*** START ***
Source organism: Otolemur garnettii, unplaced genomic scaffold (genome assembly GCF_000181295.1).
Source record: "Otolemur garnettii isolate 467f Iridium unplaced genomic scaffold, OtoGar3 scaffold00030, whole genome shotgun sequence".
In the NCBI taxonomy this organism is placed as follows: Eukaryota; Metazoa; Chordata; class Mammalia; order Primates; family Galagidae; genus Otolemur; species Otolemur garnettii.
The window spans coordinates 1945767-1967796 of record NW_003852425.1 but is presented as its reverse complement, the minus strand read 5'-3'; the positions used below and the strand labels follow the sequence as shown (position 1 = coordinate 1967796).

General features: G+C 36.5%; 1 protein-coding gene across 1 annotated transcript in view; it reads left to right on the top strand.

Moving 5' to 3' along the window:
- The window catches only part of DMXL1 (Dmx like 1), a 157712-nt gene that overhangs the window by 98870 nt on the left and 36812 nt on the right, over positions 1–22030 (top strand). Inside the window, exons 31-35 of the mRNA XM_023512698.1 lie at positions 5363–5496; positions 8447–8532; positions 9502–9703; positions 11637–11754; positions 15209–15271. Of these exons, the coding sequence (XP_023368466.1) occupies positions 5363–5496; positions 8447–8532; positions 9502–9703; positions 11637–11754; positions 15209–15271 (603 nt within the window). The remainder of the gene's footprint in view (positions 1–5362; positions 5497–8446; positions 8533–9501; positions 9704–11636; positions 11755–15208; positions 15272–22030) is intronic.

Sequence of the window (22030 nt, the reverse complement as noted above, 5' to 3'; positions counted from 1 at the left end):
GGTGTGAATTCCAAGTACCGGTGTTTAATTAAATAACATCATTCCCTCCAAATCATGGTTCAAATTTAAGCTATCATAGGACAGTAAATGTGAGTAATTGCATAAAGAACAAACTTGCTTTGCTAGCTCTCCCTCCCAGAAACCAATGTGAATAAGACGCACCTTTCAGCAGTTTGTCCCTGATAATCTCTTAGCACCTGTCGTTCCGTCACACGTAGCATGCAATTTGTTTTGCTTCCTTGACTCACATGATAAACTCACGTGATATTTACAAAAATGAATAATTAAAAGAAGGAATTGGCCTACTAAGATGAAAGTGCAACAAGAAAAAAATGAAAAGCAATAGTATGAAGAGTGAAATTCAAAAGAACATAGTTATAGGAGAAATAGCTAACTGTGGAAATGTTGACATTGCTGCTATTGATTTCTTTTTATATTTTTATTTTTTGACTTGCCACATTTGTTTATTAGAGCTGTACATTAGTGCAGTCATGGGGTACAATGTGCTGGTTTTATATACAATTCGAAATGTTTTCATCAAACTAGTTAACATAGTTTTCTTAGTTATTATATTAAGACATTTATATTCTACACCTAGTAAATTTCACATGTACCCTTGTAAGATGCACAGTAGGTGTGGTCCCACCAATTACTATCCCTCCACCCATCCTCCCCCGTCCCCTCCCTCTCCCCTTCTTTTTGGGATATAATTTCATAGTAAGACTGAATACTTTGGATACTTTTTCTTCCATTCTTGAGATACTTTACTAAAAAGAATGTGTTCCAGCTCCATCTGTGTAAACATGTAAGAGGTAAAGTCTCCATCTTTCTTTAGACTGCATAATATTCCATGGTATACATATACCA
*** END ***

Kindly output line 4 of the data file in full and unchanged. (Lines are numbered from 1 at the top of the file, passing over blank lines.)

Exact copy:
The window spans coordinates 1945767-1967796 of record NW_003852425.1 but is presented as its reverse complement, the minus strand read 5'-3'; the positions used below and the strand labels follow the sequence as shown (position 1 = coordinate 1967796).